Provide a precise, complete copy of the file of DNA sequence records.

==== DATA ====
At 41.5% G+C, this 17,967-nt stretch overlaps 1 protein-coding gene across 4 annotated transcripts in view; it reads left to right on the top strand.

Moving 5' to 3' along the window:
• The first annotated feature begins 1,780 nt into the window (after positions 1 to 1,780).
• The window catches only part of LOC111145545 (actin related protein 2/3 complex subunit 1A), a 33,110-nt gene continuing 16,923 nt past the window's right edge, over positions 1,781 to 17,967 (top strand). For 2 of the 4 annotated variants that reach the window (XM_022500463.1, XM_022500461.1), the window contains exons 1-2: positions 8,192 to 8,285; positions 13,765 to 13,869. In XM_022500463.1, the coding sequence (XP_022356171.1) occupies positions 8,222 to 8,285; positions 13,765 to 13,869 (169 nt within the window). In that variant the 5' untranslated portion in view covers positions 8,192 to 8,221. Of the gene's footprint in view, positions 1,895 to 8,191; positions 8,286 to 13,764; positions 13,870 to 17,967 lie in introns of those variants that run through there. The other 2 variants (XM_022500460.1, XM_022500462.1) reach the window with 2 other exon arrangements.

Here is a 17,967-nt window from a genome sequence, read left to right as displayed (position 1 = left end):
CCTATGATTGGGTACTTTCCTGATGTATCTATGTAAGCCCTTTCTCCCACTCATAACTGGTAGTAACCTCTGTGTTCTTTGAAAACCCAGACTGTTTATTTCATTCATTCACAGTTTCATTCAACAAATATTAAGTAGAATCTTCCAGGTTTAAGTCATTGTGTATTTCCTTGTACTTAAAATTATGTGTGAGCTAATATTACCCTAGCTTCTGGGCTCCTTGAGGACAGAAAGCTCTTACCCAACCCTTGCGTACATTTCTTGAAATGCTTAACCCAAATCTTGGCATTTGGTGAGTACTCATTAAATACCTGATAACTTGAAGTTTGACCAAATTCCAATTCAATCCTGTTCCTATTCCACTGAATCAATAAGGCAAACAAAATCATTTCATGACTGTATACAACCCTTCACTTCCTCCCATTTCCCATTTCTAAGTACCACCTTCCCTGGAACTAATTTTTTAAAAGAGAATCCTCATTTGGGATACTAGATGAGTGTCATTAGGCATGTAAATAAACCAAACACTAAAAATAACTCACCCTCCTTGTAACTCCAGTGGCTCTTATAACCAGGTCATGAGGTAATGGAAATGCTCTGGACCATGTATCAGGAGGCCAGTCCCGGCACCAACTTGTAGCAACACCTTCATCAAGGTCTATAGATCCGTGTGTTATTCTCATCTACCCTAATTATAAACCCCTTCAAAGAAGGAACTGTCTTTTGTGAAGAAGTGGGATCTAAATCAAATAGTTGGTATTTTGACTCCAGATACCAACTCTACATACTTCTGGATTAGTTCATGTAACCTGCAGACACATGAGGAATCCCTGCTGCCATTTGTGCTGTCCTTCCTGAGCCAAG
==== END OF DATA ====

At 41.5% G+C, this 17,967-nt stretch overlaps 1 protein-coding gene across 4 annotated transcripts in view; it reads left to right on the top strand.

Moving 5' to 3' along the window:
• The first annotated feature begins 1,780 nt into the window (after positions 1 to 1,780).
• The window catches only part of LOC111145545 (actin related protein 2/3 complex subunit 1A), a 33,110-nt gene continuing 16,923 nt past the window's right edge, over positions 1,781 to 17,967 (top strand). For 2 of the 4 annotated variants that reach the window (XM_022500463.1, XM_022500461.1), the window contains exons 1-2: positions 8,192 to 8,285; positions 13,765 to 13,869. In XM_022500463.1, the coding sequence (XP_022356171.1) occupies positions 8,222 to 8,285; positions 13,765 to 13,869 (169 nt within the window). In that variant the 5' untranslated portion in view covers positions 8,192 to 8,221. Of the gene's footprint in view, positions 1,895 to 8,191; positions 8,286 to 13,764; positions 13,870 to 17,967 lie in introns of those variants that run through there. The other 2 variants (XM_022500460.1, XM_022500462.1) reach the window with 2 other exon arrangements.

Here is a 17,967-nt window from a genome sequence, read left to right as displayed (position 1 = left end):
CCTATGATTGGGTACTTTCCTGATGTATCTATGTAAGCCCTTTCTCCCACTCATAACTGGTAGTAACCTCTGTGTTCTTTGAAAACCCAGACTGTTTATTTCATTCATTCACAGTTTCATTCAACAAATATTAAGTAGAATCTTCCAGGTTTAAGTCATTGTGTATTTCCTTGTACTTAAAATTATGTGTGAGCTAATATTACCCTAGCTTCTGGGCTCCTTGAGGACAGAAAGCTCTTACCCAACCCTTGCGTACATTTCTTGAAATGCTTAACCCAAATCTTGGCATTTGGTGAGTACTCATTAAATACCTGATAACTTGAAGTTTGACCAAATTCCAATTCAATCCTGTTCCTATTCCACTGAATCAATAAGGCAAACAAAATCATTTCATGACTGTATACAACCCTTCACTTCCTCCCATTTCCCATTTCTAAGTACCACCTTCCCTGGAACTAATTTTTTAAAAGAGAATCCTCATTTGGGATACTAGATGAGTGTCATTAGGCATGTAAATAAACCAAACACTAAAAATAACTCACCCTCCTTGTAACTCCAGTGGCTCTTATAACCAGGTCATGAGGTAATGGAAATGCTCTGGACCATGTATCAGGAGGCCAGTCCCGGCACCAACTTGTAGCAACACCTTCATCAAGGTCTATAGATCCGTGTGTTATTCTCATCTACCCTAATTATAAACCCCTTCAAAGAAGGAACTGTCTTTTGTGAAGAAGTGGGATCTAAATCAAATAGTTGGTATTTTGACTCCAGATACCAACTCTACATACTTCTGGATTAGTTCATGTAACCTGCAGACACATGAGGAATCCCTGCTGCCATTTGTGCTGTCCTTCCTGAGCCAAG